HEC is the regulatory agency for higher education in Pakistan. Its primary focus
is to help build a knowledge-based economy by developing the country’s universities
into highly respected centres of education and research. The commission has always
led by example, supporting the use of IT in education by implementing cutting-edge
technology and making it available to institutes of higher education. In fact, HEC
takes pride in being one of the first organisations in the government sector to
use the latest advances in IT.
In recent years, HEC has reformed the way IT is used in higher education by setting
up a programme of e-reforms. These reforms provide guidelines on technological infrastructure
and address issues such as plagiarism and inefficiency of IT systems. Infrastructure
projects that are part of e-reforms include a digital library containing a wide
variety of locally and internationally published journals and papers, as well as
digitised versions of papers published by PhD scholars in Pakistan.
The commission had a fairly robust IT system with a high-speed network, local area
network connectivity and security, data centres, and proprietary in-house applications.
However, it was difficult to respond to increasing demand for user services because
of the lack of integration between applications. For example, the organisation used
two parallel systems for local and international e-mail. Moreover, it relied on
a third-party audio and videoconferencing solution, which didn’t provide single
sign-on, and the cost of which was high. Due to these challenges, only a limited
number of users were provided with collaboration services.
The commission also needed to replace a paper-based filing system that was prone
to human error and delays, with a structure that would increase productivity with
automated systems. Above all, any system implemented needed to be easy to adopt,
allowing users with a wide range of technology skills to interact with each other
seamlessly through a common interface.
HEC initiated the process of reforms through a thorough evaluation of solutions
available, and signed up for a School Agreement with Microsoft Pakistan in 2008.
HEC became the first public sector organisation in Pakistan to use the Enterprise
Client Access Licence Suite, giving employees access to multiple business productivity
applications within a single system.
In 2009, the IT team worked with Microsoft Gold Certified Partner Expert Systems
and Microsoft to roll out a centralised infrastructure based on the Windows Server
2008 R2 operating system with Windows 7. Anwar Amjad, Director General, Information
Technology, at the Higher Education Commission, says: “When I was introduced to
Windows 7, I was so impressed with the performance that we’re now encouraging our
universities to adopt it.”
The solution included the familiar Microsoft Office Professional 2007 suite of applications,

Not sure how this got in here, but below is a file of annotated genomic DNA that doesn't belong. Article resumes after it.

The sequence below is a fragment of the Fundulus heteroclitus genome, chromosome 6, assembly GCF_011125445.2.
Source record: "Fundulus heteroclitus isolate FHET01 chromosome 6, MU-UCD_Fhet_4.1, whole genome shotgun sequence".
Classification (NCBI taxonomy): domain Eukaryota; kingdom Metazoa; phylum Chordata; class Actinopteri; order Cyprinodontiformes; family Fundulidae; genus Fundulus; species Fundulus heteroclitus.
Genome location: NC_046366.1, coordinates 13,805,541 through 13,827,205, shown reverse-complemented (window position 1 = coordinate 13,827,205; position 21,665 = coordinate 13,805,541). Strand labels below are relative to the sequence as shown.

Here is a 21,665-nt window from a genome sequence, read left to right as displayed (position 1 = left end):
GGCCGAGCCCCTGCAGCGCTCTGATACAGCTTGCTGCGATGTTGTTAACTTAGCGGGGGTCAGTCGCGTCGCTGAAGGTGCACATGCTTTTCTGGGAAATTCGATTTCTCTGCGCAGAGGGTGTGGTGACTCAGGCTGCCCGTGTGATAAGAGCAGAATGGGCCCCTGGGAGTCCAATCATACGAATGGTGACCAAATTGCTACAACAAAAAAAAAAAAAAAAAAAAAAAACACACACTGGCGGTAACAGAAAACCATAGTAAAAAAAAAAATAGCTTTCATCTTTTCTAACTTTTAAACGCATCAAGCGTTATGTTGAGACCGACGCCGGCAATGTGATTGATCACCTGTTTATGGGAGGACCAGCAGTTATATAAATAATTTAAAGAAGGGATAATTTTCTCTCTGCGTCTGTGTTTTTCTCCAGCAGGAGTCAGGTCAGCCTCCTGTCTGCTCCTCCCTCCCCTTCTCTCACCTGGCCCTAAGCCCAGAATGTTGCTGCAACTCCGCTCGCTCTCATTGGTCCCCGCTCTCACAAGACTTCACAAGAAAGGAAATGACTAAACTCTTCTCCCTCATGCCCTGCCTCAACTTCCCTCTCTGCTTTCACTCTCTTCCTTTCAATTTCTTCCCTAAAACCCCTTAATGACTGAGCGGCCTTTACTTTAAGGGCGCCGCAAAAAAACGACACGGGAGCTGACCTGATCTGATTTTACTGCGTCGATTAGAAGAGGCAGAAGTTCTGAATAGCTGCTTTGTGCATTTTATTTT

along with Unified Communications. Users who are geographically dispersed can now
access conferences, workshops, and meetings from virtually anywhere. The use of
Microsoft Office Live Meeting to host training for capacity building of remote users
from the HEC head office has also helped cut costs and boost productivity. HEC is
also using Microsoft Office SharePoint Server 2007 to publish its external Web site
and automate multiple business processes through an internal portal.
Deploying Windows Server 2008 R2 with Hyper-V cut the number of physical servers
in half, from 30 to 15. Through more efficient use of its servers, HEC now has the
ability to offer a rich set of services to end users without incurring additional
hardware and real-estate cost.
Deploying Windows Server 2008 R2 with Hyper-V is a key part of the commission’s
strategy to provide the latest technology to universities. This stable environment
for vital services improves communications with an intuitive, easy-to-use interface
for executives and operational staff.
- Improved communication. Windows Server 2008 R2 with Hyper-V and Windows 7 integrates
existing technologies and provides a stable environment for Microsoft Office Communicator
2007 R2. Geographically dispersed team members can now easily communicate through
audio and videoconferencing. Help-desk staff can solve user problems in seconds
without moving from their seats through the Desktop Sharing feature in Office Communicator
- Reduced server footprint. Virtualisation ensures physical server requirements are
cut by 50 per cent, reducing the cost of acquiring and running a system that is
easy to build on as needed.
- Enhanced security. Windows Server 2008 R2 integrates seamlessly with existing systems.
Amjad says: “We already had security mechanisms set up, but Windows Server 2008
R2 combined with Windows 7 gives us an even more efficient way of securing data.”
- Cutting-edge technology. As the governing authority of higher education in Pakistan,
HEC can now provide universities with access to the latest technology and modern
interfaces university students expect.
- Reduced travel expenses. Videoconferencing has significantly lowered the cost of
travel among five offices in four provinces. “I used to travel at least twice a
month,” says Amjad. “Since we installed Office Communicator, I’ve had to travel
only once in the past six months.”
- Increased productivity. Productivity has increased at least 40 per cent since implementing
the technology. Amjad says: “The bottom line is that a computer needs to meet the
speed of a human working. Windows 7 is an operating system that helps us keep our
For more information about other Microsoft customer successes, please visit:
This case study is for informational purposes only. MICROSOFT MAKES NO WARRANTIES,
EXPRESS OR IMPLIED, IN THIS SUMMARY.